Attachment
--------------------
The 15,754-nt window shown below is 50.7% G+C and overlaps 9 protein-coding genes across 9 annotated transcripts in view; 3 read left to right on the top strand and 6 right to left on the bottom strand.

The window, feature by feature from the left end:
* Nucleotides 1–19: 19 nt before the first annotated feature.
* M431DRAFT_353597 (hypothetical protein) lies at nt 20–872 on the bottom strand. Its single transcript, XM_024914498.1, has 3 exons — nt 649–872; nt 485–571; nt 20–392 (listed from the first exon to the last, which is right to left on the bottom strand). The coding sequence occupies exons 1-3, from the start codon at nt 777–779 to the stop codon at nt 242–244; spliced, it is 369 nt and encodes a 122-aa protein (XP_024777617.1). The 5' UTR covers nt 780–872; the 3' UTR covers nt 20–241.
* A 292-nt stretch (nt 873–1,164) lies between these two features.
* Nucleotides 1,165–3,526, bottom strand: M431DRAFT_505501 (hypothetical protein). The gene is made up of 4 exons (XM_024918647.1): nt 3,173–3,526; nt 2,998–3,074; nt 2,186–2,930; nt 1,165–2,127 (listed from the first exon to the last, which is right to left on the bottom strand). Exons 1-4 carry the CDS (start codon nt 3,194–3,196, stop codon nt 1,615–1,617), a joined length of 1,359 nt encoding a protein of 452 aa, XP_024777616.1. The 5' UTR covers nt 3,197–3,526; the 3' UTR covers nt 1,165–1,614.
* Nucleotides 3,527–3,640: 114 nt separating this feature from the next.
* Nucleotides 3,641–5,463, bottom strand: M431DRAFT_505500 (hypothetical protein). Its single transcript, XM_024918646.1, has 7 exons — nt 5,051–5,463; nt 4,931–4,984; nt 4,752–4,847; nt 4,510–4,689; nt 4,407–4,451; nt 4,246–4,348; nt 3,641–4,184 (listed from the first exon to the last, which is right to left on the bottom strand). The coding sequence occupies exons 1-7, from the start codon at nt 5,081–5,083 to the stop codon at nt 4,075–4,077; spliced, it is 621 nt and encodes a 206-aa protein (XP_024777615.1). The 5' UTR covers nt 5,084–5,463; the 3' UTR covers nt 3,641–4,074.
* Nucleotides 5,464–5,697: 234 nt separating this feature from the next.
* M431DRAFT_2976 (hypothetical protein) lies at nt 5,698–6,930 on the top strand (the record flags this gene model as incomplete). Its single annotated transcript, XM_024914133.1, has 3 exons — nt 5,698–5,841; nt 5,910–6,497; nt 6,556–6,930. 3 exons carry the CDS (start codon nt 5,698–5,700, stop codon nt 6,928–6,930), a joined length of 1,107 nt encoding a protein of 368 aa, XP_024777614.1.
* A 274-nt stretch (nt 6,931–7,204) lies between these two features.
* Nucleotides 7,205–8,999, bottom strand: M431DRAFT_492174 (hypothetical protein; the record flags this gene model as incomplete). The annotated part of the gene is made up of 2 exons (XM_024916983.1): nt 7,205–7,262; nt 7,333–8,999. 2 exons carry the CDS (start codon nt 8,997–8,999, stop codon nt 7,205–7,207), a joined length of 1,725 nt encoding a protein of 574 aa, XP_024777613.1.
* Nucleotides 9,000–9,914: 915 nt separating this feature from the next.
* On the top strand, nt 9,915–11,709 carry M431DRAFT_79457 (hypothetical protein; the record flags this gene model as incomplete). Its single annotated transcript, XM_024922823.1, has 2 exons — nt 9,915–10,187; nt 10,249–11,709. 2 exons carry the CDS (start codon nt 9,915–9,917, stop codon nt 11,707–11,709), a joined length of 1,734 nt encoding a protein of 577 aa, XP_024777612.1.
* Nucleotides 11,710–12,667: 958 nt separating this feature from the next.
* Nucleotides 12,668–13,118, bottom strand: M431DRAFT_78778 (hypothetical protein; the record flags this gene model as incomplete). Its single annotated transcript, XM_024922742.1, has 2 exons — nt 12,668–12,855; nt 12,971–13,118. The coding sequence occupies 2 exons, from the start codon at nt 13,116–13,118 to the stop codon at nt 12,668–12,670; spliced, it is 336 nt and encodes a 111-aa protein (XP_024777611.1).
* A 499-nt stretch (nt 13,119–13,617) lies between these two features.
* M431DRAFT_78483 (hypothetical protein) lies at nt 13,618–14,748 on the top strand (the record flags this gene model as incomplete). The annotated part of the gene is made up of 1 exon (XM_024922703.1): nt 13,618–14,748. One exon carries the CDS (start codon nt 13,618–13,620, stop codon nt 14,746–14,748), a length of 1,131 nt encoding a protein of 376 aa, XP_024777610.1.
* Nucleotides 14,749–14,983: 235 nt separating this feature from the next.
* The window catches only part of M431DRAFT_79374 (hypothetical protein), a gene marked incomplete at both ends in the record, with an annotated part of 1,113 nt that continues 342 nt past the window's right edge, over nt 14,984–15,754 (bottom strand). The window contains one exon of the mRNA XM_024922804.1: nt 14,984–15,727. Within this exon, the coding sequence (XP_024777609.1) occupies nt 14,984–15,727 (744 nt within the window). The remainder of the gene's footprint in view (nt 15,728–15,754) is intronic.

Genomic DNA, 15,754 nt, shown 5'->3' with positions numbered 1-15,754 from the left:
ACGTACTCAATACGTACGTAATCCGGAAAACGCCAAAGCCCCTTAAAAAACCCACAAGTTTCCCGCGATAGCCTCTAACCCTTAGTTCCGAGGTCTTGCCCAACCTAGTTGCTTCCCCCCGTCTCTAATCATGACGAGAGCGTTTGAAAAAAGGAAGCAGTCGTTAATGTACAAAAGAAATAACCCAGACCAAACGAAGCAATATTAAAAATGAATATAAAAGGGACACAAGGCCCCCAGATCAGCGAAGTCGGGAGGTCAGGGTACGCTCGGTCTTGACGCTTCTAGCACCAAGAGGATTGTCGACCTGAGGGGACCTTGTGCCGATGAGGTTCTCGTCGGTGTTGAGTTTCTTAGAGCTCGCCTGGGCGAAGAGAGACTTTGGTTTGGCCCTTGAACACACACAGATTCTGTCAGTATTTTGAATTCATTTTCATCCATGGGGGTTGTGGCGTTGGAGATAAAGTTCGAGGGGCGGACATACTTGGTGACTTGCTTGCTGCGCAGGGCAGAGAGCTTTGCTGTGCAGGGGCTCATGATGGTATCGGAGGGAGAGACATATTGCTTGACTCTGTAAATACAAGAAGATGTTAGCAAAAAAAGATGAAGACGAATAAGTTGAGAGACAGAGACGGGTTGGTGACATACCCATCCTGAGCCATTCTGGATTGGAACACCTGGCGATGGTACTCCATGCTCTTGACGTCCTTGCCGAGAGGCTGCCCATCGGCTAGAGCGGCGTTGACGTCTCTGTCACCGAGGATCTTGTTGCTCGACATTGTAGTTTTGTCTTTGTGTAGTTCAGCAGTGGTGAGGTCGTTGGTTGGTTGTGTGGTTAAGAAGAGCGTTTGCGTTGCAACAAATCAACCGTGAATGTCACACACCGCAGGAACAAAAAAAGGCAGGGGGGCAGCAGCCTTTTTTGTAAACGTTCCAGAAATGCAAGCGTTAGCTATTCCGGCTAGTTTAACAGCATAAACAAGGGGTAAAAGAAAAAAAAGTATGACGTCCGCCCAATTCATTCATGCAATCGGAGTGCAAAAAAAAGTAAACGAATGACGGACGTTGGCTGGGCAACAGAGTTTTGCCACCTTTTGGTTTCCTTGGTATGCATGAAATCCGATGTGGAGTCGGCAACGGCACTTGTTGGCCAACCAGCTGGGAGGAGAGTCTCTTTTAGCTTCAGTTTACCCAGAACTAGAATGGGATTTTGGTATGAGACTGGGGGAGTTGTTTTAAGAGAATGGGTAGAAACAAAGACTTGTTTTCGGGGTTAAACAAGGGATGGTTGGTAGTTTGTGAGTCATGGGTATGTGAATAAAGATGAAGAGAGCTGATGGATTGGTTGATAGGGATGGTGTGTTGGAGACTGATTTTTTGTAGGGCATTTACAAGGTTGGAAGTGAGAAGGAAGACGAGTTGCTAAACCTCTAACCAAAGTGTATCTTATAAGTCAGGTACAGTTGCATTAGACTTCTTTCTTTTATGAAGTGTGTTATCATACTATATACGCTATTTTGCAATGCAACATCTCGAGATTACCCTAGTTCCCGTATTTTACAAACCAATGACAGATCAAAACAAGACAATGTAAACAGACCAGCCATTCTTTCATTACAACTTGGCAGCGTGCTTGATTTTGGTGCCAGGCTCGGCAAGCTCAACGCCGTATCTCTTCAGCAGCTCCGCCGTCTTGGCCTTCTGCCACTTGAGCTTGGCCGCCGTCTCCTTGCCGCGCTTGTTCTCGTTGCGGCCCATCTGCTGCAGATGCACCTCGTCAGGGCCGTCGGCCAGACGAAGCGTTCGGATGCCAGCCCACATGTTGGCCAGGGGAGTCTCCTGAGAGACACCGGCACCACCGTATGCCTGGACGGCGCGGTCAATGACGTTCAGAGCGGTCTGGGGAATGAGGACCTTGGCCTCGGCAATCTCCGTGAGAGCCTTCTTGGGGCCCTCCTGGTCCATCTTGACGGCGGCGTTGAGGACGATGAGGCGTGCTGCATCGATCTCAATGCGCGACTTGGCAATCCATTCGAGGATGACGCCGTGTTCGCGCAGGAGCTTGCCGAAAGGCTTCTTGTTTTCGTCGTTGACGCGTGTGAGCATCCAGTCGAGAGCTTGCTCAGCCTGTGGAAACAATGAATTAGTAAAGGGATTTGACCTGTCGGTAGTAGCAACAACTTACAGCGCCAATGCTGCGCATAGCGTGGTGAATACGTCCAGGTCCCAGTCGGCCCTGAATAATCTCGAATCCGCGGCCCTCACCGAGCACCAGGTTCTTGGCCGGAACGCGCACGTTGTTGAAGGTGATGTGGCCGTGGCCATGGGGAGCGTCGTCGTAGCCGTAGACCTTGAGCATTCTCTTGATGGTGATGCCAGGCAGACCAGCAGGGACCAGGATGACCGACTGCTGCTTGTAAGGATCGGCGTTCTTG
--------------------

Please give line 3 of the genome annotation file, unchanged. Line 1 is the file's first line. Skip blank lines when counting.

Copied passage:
* Nucleotides 1–19: 19 nt before the first annotated feature.